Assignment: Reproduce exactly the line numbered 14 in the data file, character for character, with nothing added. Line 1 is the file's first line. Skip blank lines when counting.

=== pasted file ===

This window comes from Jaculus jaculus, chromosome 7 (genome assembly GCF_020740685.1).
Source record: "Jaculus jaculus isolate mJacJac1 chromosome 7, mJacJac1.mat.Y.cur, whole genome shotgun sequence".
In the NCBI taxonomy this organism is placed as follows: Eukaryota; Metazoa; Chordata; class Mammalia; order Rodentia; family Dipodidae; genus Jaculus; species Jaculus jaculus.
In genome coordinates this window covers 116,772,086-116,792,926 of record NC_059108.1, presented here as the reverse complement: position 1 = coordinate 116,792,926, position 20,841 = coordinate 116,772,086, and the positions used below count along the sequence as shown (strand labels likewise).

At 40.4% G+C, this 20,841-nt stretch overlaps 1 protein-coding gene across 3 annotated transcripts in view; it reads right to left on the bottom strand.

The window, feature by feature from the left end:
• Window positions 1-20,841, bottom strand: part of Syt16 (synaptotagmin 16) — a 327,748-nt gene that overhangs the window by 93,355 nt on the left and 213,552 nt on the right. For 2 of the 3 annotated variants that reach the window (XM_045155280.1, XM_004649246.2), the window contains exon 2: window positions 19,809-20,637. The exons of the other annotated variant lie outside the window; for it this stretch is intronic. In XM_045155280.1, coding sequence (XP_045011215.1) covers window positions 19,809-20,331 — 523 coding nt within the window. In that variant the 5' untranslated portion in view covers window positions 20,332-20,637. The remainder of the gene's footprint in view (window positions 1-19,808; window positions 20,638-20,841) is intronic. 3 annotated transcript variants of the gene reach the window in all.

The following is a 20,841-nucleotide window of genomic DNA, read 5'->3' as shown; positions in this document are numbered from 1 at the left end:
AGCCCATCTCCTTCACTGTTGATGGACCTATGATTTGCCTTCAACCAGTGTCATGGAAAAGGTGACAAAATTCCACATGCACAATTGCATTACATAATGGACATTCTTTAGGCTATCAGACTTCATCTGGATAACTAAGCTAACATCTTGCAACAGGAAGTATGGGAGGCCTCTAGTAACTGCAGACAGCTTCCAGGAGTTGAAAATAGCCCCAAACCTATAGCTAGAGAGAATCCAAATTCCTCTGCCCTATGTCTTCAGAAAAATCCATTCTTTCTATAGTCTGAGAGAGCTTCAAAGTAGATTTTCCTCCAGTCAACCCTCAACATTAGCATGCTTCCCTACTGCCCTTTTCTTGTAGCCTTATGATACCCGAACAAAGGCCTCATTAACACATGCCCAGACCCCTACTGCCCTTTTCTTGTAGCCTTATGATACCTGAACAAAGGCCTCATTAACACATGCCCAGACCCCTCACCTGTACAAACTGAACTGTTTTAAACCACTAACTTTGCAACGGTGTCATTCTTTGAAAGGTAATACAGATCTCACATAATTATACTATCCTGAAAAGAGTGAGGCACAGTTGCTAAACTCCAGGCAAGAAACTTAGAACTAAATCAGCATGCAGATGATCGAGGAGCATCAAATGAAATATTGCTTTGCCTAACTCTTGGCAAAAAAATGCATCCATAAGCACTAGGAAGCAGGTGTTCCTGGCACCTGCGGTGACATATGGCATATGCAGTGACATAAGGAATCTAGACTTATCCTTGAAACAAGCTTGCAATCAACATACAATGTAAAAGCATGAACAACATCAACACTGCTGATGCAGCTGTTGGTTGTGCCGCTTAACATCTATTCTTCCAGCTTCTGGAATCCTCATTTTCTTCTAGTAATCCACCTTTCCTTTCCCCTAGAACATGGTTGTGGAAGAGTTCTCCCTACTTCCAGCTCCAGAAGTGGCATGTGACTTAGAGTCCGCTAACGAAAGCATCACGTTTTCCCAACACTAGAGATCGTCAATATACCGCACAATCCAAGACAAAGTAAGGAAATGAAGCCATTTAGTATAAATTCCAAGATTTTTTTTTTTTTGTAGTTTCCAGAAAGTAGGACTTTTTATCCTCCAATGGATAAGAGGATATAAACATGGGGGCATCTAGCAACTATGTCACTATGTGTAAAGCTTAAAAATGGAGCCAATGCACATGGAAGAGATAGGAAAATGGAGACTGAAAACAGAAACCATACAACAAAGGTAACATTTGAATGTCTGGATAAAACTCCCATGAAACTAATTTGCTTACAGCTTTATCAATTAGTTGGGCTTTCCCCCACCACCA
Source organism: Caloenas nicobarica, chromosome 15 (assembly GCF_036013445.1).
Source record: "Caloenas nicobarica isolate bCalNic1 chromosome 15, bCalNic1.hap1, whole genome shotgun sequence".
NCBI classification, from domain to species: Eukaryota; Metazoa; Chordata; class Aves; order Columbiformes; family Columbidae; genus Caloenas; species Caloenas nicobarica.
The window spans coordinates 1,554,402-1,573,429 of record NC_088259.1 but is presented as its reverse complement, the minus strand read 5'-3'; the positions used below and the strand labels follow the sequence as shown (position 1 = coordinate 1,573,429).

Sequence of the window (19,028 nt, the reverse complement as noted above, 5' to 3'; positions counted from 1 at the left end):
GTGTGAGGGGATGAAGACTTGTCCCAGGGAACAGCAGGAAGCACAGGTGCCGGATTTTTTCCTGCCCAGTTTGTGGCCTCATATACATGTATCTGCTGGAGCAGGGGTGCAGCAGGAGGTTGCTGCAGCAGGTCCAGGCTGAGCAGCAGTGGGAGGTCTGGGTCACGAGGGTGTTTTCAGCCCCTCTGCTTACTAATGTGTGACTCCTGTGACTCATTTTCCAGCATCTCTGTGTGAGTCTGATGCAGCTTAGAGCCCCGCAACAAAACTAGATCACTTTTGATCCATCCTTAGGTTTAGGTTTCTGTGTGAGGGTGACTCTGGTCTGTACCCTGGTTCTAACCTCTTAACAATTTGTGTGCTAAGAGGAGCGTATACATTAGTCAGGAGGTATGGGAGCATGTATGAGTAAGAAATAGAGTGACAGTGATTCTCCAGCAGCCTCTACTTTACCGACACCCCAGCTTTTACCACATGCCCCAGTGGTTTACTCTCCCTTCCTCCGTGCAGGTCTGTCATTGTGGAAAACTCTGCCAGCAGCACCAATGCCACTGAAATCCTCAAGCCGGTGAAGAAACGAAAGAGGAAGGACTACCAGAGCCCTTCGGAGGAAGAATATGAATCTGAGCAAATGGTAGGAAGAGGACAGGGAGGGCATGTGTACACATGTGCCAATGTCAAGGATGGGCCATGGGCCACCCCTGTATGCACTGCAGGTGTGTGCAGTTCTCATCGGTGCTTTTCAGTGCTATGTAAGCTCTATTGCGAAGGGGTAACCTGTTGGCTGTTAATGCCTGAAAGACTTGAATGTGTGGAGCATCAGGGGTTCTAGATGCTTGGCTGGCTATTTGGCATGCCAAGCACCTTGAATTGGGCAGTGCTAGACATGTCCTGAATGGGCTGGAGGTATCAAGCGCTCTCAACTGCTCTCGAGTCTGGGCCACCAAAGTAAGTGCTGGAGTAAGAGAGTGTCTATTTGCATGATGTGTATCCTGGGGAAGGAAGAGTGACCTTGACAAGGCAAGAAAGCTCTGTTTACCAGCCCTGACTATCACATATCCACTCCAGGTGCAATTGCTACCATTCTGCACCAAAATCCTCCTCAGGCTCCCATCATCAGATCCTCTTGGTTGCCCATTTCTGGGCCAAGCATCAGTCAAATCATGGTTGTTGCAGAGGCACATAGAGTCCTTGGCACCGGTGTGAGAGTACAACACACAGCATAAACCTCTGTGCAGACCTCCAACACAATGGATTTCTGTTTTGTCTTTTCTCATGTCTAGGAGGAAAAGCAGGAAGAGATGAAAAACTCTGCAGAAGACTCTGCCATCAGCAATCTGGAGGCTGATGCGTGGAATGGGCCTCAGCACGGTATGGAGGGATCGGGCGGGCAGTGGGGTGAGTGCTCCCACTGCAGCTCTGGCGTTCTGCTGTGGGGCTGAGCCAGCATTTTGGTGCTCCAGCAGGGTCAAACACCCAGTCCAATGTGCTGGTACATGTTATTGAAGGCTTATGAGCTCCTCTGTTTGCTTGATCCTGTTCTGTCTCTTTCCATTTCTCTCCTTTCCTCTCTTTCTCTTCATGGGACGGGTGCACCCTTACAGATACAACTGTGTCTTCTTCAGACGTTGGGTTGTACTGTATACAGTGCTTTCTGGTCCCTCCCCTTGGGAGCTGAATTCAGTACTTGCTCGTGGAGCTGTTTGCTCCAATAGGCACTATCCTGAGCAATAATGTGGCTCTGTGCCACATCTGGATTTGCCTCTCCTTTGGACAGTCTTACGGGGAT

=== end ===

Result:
Sequence of the window (19,028 nt, the reverse complement as noted above, 5' to 3'; positions counted from 1 at the left end):